I’m in Chicago today to prepare for my labor of love with my biz partner Liz Strauss, SOBCon Chicago 2011, which starts tomorrow (check out our website for more information, and here is the livestream of the event)
Yesterday I was in Milwaukee visiting family, and while I was there I stopped at a Starbucks on a particular street corner. It was a corner that brought back two specific memories. The first was SOBCon 2010 in Chicago.
There, we talked a lot of “forks in the road”, and what we do when we get to them in our lives. We all agreed that “doing something” was better than spending a lot of time deciding which direction to go.
I quoted Yogi Berra : “When You Get To a Fork in The Road, Take It“.
And that’s where the second memory kicked in. I had been on this street corner before…….long before……
It was a very cold night in late January 1978 – very cold. It was probably 25 below zero. I was halfway home that night after working the evening shift at the mall, and I had to change buses. I stood at the bus stop, with every stitch of clothing I owned wrapped around me (or so it seemed), and just shivered. “Gosh, this is horrible” , I thought. “I need to get out of this”.
I also thought about my young life at the time and where I was going. I felt strangely out of place in this town, and very restless. There was something tugging at me to make a change – a big change. I had just heard of a scholarship opportunity at a small university in San Antonio Texas the week before, and it really got me thinking. I had visited that area the summer before at a retreat sponsored by my high school, and it really struck my fancy. But it was 1,200 miles away – away from my family and friends.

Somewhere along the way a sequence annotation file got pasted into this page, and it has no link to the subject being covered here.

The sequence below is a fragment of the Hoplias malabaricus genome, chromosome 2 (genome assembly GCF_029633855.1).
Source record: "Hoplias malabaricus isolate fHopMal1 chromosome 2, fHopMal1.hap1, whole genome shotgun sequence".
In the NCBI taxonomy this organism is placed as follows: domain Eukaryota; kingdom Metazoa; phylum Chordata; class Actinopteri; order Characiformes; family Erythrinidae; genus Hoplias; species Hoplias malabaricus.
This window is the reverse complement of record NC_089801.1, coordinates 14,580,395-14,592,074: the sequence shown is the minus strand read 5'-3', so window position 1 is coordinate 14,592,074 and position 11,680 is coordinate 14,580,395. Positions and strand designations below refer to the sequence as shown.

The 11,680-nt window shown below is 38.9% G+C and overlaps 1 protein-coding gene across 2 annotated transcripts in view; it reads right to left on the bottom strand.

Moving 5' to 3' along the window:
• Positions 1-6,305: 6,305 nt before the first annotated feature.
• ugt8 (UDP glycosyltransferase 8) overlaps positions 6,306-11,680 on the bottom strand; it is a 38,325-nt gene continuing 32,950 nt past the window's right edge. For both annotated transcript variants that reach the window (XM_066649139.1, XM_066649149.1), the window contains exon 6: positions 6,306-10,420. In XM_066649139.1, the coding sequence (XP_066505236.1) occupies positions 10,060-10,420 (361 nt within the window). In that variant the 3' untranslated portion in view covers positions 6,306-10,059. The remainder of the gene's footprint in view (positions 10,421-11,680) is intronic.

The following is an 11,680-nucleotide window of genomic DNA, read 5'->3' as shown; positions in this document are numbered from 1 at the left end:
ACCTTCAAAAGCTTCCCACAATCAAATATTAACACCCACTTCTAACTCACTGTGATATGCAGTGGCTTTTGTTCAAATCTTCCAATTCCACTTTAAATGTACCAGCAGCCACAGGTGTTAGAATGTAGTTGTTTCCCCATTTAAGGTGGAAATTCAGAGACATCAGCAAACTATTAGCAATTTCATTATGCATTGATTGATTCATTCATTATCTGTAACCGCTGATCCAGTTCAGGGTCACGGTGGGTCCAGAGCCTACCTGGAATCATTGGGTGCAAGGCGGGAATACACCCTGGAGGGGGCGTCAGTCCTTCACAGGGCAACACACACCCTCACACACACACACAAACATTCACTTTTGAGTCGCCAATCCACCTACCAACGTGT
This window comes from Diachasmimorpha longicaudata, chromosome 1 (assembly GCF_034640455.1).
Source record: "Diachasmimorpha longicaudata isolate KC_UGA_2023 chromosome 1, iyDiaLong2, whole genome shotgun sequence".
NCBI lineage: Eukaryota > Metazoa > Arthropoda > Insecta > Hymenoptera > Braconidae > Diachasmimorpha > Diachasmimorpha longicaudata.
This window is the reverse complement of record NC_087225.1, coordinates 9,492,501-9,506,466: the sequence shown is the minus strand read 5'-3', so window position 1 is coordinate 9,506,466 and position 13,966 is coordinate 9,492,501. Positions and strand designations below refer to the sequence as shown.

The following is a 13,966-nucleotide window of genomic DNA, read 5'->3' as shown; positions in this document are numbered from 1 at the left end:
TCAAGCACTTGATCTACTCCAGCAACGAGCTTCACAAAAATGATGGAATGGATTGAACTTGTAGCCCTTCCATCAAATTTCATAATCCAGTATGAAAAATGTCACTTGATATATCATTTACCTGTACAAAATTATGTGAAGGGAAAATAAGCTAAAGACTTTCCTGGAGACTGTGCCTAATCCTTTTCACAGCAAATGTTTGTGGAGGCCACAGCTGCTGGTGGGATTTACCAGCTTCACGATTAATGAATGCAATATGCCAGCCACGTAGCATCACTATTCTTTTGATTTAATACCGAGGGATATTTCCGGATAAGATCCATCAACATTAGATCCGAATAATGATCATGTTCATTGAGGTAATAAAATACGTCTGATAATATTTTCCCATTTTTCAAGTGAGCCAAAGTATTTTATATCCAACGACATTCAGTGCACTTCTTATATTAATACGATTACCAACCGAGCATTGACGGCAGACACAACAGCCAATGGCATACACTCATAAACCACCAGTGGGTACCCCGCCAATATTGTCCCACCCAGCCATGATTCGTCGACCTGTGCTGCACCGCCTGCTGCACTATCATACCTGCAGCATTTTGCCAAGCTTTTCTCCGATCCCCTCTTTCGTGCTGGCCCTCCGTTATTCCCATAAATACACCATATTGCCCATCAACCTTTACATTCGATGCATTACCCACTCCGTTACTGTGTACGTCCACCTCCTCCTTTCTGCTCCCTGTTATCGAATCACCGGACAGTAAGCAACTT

But I sensed that if I stayed where I was, I wouldn’t be really happy with myself. I felt like there was something missing. And yes, I was really cold too. I thought of 70 degree days in January in South Texas. Boy that would be nice. But it’s so far away. I would really miss my family and a few close friends.
I was at a fork in the road that night, and little did I know what that decision would mean to me. As the wind howled and my shivering only worsened, my mind suddenly cleared and the path became clear – I had to leave. I was going to San Antonio. Even though I wouldn’t know a soul, I decided to take the risk and do it, and start over.
The bus finally came and as I finally could feel my face again I looked out the window of the bus and dreamed about the new horizons that were in front of me……………
That day, that moment, that fork in the road, was the most important decision of my life. And thankfully, it was the right one.
What was your “fork in the road” moment? And did YOU take it?